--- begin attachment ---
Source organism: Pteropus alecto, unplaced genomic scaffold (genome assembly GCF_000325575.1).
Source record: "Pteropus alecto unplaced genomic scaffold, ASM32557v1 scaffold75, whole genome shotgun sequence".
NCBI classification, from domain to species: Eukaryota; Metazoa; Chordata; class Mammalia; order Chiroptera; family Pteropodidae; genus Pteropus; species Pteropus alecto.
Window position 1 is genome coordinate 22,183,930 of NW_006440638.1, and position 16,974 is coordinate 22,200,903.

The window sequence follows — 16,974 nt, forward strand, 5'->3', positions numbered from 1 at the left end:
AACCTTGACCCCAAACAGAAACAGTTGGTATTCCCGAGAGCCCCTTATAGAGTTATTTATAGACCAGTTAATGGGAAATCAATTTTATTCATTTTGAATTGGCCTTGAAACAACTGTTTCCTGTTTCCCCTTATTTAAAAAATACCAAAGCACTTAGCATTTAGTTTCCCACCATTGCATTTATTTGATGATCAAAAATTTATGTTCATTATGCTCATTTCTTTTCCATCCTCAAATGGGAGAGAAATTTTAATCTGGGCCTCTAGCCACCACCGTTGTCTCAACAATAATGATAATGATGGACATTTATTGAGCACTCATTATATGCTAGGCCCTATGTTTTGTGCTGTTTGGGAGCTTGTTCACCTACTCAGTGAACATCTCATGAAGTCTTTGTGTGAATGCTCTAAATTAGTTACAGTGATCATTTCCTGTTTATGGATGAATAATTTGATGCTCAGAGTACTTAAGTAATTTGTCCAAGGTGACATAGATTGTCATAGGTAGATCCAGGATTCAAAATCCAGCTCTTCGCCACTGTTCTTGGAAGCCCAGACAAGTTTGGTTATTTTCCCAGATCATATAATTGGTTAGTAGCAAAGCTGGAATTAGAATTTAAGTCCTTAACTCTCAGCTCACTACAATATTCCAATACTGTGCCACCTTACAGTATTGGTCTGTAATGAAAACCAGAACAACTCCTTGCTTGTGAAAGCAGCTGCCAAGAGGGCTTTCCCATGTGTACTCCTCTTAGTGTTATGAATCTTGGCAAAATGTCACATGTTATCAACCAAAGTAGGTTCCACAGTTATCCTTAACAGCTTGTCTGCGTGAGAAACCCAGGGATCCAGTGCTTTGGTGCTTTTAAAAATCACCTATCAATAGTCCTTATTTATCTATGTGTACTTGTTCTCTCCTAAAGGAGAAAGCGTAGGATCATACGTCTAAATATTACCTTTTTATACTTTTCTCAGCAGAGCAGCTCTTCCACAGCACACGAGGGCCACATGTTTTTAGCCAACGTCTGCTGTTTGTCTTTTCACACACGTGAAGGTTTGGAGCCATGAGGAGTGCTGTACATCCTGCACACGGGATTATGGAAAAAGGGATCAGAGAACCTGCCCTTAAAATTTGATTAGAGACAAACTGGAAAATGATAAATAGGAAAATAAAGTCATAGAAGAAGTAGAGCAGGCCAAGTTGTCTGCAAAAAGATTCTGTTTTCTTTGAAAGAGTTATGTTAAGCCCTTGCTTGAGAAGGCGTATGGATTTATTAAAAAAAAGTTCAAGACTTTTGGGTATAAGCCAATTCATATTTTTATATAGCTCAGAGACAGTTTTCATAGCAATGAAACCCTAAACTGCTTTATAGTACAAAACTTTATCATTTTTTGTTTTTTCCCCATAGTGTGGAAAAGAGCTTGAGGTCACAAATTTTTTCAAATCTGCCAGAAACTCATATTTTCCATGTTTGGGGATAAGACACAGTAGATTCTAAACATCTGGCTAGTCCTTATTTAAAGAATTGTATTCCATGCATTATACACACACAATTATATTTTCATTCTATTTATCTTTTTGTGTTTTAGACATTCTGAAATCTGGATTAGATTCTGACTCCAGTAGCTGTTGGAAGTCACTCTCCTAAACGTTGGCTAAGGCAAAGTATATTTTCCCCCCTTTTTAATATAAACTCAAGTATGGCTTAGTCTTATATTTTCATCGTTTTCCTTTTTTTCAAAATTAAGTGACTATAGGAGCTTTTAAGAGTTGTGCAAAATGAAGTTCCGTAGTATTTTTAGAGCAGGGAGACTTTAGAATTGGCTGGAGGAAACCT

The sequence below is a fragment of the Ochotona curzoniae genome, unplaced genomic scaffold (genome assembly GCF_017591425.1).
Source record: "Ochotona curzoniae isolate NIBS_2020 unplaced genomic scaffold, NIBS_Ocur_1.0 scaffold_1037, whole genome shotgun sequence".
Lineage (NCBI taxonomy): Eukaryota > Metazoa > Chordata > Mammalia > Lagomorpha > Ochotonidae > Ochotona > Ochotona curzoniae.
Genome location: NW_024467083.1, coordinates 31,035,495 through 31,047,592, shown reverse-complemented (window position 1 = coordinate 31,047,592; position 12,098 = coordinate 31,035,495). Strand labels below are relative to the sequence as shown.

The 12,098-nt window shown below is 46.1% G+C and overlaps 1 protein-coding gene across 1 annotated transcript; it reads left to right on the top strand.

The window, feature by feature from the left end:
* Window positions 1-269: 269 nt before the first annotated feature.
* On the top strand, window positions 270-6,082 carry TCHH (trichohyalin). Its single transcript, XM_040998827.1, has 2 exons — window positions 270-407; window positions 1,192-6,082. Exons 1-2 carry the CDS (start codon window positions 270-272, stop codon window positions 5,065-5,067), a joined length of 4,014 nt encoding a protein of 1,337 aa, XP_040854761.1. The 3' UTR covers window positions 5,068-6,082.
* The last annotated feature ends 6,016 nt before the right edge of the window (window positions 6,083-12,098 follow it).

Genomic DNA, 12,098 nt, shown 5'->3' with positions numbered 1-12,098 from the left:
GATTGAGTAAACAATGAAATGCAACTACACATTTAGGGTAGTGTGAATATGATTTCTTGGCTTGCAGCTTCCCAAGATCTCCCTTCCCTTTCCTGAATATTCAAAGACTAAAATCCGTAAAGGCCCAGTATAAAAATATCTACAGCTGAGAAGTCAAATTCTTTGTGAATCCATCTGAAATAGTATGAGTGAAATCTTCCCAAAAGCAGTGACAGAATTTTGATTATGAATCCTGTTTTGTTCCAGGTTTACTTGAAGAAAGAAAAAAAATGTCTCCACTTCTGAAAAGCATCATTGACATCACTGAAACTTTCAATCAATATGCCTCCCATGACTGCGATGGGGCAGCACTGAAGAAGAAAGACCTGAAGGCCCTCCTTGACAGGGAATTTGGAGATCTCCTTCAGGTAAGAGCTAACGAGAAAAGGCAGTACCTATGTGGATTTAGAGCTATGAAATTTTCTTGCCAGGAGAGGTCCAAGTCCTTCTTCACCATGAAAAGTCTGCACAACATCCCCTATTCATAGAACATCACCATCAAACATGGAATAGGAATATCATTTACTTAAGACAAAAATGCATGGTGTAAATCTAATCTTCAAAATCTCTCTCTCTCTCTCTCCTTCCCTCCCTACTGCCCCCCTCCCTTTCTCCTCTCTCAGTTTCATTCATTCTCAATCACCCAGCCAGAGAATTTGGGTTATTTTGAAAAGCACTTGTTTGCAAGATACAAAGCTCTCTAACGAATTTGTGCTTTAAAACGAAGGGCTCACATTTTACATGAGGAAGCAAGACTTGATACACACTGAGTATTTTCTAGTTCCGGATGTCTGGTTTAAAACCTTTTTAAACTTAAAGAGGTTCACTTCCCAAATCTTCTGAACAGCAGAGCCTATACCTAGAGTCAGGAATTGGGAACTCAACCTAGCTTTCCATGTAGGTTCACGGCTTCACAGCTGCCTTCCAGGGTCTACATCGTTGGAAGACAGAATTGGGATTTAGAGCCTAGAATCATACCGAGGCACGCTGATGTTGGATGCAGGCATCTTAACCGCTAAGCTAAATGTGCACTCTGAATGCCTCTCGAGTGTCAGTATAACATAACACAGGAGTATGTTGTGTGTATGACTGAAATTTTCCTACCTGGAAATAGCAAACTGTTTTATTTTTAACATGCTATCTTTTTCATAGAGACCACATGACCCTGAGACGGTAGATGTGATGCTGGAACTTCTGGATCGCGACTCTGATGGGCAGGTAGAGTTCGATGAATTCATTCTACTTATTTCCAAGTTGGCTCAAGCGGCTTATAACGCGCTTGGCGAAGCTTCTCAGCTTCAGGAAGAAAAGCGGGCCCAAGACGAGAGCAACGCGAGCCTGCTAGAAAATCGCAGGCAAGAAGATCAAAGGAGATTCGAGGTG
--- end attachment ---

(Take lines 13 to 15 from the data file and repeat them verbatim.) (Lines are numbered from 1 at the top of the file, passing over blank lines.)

* Window positions 1-269: 269 nt before the first annotated feature.
* On the top strand, window positions 270-6,082 carry TCHH (trichohyalin). Its single transcript, XM_040998827.1, has 2 exons — window positions 270-407; window positions 1,192-6,082. Exons 1-2 carry the CDS (start codon window positions 270-272, stop codon window positions 5,065-5,067), a joined length of 4,014 nt encoding a protein of 1,337 aa, XP_040854761.1. The 3' UTR covers window positions 5,068-6,082.
* The last annotated feature ends 6,016 nt before the right edge of the window (window positions 6,083-12,098 follow it).